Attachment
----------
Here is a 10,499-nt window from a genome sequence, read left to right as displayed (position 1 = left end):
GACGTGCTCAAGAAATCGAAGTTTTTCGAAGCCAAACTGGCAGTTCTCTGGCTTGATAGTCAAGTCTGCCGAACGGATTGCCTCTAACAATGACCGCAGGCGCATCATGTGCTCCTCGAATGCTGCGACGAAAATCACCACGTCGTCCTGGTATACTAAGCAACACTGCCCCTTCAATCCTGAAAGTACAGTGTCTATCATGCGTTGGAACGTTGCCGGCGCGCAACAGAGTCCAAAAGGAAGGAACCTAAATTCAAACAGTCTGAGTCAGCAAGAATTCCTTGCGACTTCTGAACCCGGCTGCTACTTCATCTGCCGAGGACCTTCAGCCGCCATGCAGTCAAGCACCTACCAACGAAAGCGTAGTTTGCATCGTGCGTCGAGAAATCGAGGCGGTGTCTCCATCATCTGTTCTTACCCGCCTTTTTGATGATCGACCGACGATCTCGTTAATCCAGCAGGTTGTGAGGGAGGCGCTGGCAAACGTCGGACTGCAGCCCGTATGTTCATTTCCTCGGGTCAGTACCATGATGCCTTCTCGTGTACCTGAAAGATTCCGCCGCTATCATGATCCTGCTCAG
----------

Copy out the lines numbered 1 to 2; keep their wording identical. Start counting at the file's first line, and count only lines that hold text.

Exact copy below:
Here is a 10,499-nt window from a genome sequence, read left to right as displayed (position 1 = left end):
GACGTGCTCAAGAAATCGAAGTTTTTCGAAGCCAAACTGGCAGTTCTCTGGCTTGATAGTCAAGTCTGCCGAACGGATTGCCTCTAACAATGACCGCAGGCGCATCATGTGCTCCTCGAATGCTGCGACGAAAATCACCACGTCGTCCTGGTATACTAAGCAACACTGCCCCTTCAATCCTGAAAGTACAGTGTCTATCATGCGTTGGAACGTTGCCGGCGCGCAACAGAGTCCAAAAGGAAGGAACCTAAATTCAAACAGTCTGAGTCAGCAAGAATTCCTTGCGACTTCTGAACCCGGCTGCTACTTCATCTGCCGAGGACCTTCAGCCGCCATGCAGTCAAGCACCTACCAACGAAAGCGTAGTTTGCATCGTGCGTCGAGAAATCGAGGCGGTGTCTCCATCATCTGTTCTTACCCGCCTTTTTGATGATCGACCGACGATCTCGTTAATCCAGCAGGTTGTGAGGGAGGCGCTGGCAAACGTCGGACTGCAGCCCGTATGTTCATTTCCTCGGGTCAGTACCATGATGCCTTCTCGTGTACCTGAAAGATTCCGCCGCTATCATGATCCTGCTCAG